Boston police honored Glen James for his good deed on Monday, awarding him with a special citation and thanking him for an "extraordinary show of character and honesty."
In a handwritten statement he handed out at a news conference, James said he's glad the bag and its contents were returned to the rightful owner. He said he would not have kept even a penny from the bag - no matter how desperate he was for money.
In addition to the police honor, James is receiving generous donations from strangers who want to help him.
Among them are two kids from Bedford, who are giving up money they've saved up for toys. The kids eared about $200 from doing chores around their house. They said they want to donate it all to James.
Others are pitching via a donation page set up on the website, www.gofundme.com. Ethan Whittington heard James' story and set up the page. The initial goal was $50,000, but that number was surpassed in just one day. By Wednesday morning, the page received more than $66,000 in donations.
James, who said he used to work as a file clerk in the Boston municipal court system employee, found the backpack on Saturday night. He turned it over to a police officer. The bag contained $2,400 in cash, almost $40,000 in traveler's checks, Chinese passports and other personal papers.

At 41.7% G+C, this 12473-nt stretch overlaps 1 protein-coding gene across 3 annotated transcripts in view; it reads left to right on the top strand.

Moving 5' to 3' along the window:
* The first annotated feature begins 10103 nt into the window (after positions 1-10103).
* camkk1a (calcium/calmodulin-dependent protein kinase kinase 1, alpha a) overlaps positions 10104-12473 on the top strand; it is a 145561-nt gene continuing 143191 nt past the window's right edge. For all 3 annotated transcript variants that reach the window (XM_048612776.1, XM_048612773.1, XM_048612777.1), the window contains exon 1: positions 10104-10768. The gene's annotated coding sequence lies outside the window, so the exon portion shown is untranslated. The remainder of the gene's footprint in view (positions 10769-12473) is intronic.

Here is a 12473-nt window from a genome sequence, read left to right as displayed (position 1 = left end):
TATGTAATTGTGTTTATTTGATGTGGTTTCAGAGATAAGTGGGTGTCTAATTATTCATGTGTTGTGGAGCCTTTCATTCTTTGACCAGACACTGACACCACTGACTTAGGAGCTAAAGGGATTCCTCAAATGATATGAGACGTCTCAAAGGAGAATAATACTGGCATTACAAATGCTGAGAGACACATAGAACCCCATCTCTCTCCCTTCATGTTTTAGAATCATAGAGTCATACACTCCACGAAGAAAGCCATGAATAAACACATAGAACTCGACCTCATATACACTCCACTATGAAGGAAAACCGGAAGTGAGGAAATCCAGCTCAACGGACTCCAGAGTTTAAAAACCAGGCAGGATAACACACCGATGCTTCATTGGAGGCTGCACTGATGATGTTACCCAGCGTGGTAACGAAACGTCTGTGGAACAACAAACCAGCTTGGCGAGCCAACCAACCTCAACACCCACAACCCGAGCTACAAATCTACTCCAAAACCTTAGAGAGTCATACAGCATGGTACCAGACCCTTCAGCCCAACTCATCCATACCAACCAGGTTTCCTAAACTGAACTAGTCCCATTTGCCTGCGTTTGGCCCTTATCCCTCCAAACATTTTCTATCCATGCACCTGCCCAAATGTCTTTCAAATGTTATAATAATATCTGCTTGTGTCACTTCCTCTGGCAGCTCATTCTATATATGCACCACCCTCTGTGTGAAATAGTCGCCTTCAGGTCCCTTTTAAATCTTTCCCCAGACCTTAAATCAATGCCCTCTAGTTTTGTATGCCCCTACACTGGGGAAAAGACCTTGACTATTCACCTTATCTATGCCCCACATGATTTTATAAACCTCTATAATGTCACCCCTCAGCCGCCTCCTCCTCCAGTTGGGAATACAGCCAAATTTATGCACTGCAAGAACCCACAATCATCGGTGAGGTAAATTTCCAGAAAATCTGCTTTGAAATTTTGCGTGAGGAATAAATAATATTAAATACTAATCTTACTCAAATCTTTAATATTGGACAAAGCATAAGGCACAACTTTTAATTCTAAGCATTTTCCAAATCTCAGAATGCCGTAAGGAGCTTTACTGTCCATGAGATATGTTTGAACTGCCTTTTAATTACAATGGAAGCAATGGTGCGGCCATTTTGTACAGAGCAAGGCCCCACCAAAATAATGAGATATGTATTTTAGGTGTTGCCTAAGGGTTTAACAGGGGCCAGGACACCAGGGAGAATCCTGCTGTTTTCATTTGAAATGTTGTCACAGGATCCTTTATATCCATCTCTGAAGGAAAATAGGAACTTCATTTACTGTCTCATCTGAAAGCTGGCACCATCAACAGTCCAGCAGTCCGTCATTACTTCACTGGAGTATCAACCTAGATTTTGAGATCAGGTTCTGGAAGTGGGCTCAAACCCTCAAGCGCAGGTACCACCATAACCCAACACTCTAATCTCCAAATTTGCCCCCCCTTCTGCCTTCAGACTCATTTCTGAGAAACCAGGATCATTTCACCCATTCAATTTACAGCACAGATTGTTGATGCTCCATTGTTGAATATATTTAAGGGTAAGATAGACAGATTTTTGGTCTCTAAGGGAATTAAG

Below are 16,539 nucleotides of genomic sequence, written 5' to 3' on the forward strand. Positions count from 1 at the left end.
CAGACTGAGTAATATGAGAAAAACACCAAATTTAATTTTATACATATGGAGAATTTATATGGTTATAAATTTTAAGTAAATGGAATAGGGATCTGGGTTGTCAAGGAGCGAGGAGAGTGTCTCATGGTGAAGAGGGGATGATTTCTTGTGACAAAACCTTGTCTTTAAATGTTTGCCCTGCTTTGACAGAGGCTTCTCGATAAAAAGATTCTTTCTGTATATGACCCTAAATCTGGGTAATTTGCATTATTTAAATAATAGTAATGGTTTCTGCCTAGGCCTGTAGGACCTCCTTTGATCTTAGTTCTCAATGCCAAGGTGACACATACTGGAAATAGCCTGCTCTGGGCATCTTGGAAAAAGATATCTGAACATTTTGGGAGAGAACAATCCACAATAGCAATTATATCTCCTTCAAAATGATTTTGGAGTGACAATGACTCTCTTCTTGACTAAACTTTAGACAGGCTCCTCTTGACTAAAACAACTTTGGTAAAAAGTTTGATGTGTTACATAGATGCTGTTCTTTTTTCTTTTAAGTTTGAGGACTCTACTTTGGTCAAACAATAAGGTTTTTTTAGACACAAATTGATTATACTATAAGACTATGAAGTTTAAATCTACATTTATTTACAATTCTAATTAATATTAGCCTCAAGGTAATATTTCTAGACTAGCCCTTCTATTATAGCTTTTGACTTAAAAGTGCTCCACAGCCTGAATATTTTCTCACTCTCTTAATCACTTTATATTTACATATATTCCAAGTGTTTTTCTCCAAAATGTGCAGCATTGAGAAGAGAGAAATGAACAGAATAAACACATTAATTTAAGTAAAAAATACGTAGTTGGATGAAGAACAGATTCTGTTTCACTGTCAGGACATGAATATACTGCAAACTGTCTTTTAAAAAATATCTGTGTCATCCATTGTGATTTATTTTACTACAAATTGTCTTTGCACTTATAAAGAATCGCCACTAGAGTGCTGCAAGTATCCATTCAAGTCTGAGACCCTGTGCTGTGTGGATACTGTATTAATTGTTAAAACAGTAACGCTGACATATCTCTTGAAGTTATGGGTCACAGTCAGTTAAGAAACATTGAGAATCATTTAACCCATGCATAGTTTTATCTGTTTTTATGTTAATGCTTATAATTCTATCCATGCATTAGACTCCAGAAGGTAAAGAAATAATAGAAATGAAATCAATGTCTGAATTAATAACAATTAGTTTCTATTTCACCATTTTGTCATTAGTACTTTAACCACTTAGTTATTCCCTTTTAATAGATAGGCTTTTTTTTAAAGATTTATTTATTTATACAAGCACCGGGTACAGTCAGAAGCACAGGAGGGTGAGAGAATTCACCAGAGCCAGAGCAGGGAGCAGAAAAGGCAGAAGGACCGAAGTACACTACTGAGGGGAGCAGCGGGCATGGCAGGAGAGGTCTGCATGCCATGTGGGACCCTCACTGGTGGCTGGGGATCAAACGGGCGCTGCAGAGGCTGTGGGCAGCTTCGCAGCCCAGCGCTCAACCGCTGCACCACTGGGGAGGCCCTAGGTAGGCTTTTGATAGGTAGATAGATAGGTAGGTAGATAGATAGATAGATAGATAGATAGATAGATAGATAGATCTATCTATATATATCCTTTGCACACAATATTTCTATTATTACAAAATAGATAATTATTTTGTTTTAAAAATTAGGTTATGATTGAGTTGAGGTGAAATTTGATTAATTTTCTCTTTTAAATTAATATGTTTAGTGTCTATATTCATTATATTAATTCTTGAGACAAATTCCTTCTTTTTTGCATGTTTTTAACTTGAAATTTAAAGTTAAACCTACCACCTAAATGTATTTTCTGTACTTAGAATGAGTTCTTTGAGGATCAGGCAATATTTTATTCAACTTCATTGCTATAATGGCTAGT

The bag's owner told workers at an area Best Buy and called police, who then brought the owner to a nearby police station and returned the backpack to him after confirming it really belonged to him.
According to authorities, the backpack's owner did not want his identity revealed. He said he is a Chinese student who was visiting another student in Boston.
James said he has been homeless since 2005. He said he worked for the court system for 13 years but lost his job and became homeless after having problems with his boss. He added that it's difficult for him to hold down a job because he has Meniere's Diseases.
He said he doesn't want to be a burden to his relatives and he receives help from people at the shelter. He says he gets by with food stamps and panhandles for money to do laundry, pay for transportation and buy other necessities.
ABC News contributed to this report.